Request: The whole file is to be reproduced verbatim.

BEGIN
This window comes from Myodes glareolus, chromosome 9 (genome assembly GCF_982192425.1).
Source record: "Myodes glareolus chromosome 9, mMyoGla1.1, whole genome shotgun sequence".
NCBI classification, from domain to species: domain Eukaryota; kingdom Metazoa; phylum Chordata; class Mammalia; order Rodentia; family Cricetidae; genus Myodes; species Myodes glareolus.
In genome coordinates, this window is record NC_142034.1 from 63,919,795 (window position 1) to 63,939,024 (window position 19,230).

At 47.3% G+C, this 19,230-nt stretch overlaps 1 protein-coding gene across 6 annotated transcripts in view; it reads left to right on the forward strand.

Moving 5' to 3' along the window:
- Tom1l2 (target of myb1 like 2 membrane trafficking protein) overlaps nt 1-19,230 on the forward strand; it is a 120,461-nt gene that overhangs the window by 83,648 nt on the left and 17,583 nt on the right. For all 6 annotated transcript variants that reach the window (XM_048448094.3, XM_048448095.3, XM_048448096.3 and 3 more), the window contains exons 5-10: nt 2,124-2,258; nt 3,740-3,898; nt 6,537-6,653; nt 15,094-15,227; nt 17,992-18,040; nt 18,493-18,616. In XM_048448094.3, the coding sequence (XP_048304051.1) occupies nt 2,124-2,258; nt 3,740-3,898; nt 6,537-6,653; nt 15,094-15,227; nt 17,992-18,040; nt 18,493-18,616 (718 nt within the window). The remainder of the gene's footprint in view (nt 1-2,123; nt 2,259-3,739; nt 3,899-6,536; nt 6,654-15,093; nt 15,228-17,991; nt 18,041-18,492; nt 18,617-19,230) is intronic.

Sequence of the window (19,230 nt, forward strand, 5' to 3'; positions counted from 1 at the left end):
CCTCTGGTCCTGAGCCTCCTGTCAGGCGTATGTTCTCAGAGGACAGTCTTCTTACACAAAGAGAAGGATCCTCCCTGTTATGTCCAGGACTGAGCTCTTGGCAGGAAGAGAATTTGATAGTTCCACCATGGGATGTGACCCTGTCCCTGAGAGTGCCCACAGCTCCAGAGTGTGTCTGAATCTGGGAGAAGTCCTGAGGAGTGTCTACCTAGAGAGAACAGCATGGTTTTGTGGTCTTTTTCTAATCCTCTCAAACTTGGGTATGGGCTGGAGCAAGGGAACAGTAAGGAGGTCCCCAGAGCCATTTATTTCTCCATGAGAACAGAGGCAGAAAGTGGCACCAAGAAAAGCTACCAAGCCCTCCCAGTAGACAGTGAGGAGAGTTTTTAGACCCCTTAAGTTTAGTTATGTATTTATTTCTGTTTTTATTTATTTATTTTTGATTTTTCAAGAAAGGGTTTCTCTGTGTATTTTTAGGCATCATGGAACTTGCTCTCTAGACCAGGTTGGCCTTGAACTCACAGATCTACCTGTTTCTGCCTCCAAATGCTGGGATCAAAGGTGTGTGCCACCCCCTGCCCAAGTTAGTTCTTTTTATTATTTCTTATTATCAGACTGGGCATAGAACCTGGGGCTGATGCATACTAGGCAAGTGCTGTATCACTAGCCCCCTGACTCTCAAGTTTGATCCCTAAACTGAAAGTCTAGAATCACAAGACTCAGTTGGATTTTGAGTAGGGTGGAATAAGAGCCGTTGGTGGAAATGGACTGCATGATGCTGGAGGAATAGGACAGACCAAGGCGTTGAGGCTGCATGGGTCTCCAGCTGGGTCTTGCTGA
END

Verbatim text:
This window comes from Myodes glareolus, chromosome 9 (genome assembly GCF_982192425.1).
Source record: "Myodes glareolus chromosome 9, mMyoGla1.1, whole genome shotgun sequence".
NCBI classification, from domain to species: domain Eukaryota; kingdom Metazoa; phylum Chordata; class Mammalia; order Rodentia; family Cricetidae; genus Myodes; species Myodes glareolus.
In genome coordinates, this window is record NC_142034.1 from 63,919,795 (window position 1) to 63,939,024 (window position 19,230).

At 47.3% G+C, this 19,230-nt stretch overlaps 1 protein-coding gene across 6 annotated transcripts in view; it reads left to right on the forward strand.

Moving 5' to 3' along the window:
- Tom1l2 (target of myb1 like 2 membrane trafficking protein) overlaps nt 1-19,230 on the forward strand; it is a 120,461-nt gene that overhangs the window by 83,648 nt on the left and 17,583 nt on the right. For all 6 annotated transcript variants that reach the window (XM_048448094.3, XM_048448095.3, XM_048448096.3 and 3 more), the window contains exons 5-10: nt 2,124-2,258; nt 3,740-3,898; nt 6,537-6,653; nt 15,094-15,227; nt 17,992-18,040; nt 18,493-18,616. In XM_048448094.3, the coding sequence (XP_048304051.1) occupies nt 2,124-2,258; nt 3,740-3,898; nt 6,537-6,653; nt 15,094-15,227; nt 17,992-18,040; nt 18,493-18,616 (718 nt within the window). The remainder of the gene's footprint in view (nt 1-2,123; nt 2,259-3,739; nt 3,899-6,536; nt 6,654-15,093; nt 15,228-17,991; nt 18,041-18,492; nt 18,617-19,230) is intronic.

Sequence of the window (19,230 nt, forward strand, 5' to 3'; positions counted from 1 at the left end):
CCTCTGGTCCTGAGCCTCCTGTCAGGCGTATGTTCTCAGAGGACAGTCTTCTTACACAAAGAGAAGGATCCTCCCTGTTATGTCCAGGACTGAGCTCTTGGCAGGAAGAGAATTTGATAGTTCCACCATGGGATGTGACCCTGTCCCTGAGAGTGCCCACAGCTCCAGAGTGTGTCTGAATCTGGGAGAAGTCCTGAGGAGTGTCTACCTAGAGAGAACAGCATGGTTTTGTGGTCTTTTTCTAATCCTCTCAAACTTGGGTATGGGCTGGAGCAAGGGAACAGTAAGGAGGTCCCCAGAGCCATTTATTTCTCCATGAGAACAGAGGCAGAAAGTGGCACCAAGAAAAGCTACCAAGCCCTCCCAGTAGACAGTGAGGAGAGTTTTTAGACCCCTTAAGTTTAGTTATGTATTTATTTCTGTTTTTATTTATTTATTTTTGATTTTTCAAGAAAGGGTTTCTCTGTGTATTTTTAGGCATCATGGAACTTGCTCTCTAGACCAGGTTGGCCTTGAACTCACAGATCTACCTGTTTCTGCCTCCAAATGCTGGGATCAAAGGTGTGTGCCACCCCCTGCCCAAGTTAGTTCTTTTTATTATTTCTTATTATCAGACTGGGCATAGAACCTGGGGCTGATGCATACTAGGCAAGTGCTGTATCACTAGCCCCCTGACTCTCAAGTTTGATCCCTAAACTGAAAGTCTAGAATCACAAGACTCAGTTGGATTTTGAGTAGGGTGGAATAAGAGCCGTTGGTGGAAATGGACTGCATGATGCTGGAGGAATAGGACAGACCAAGGCGTTGAGGCTGCATGGGTCTCCAGCTGGGTCTTGCTGA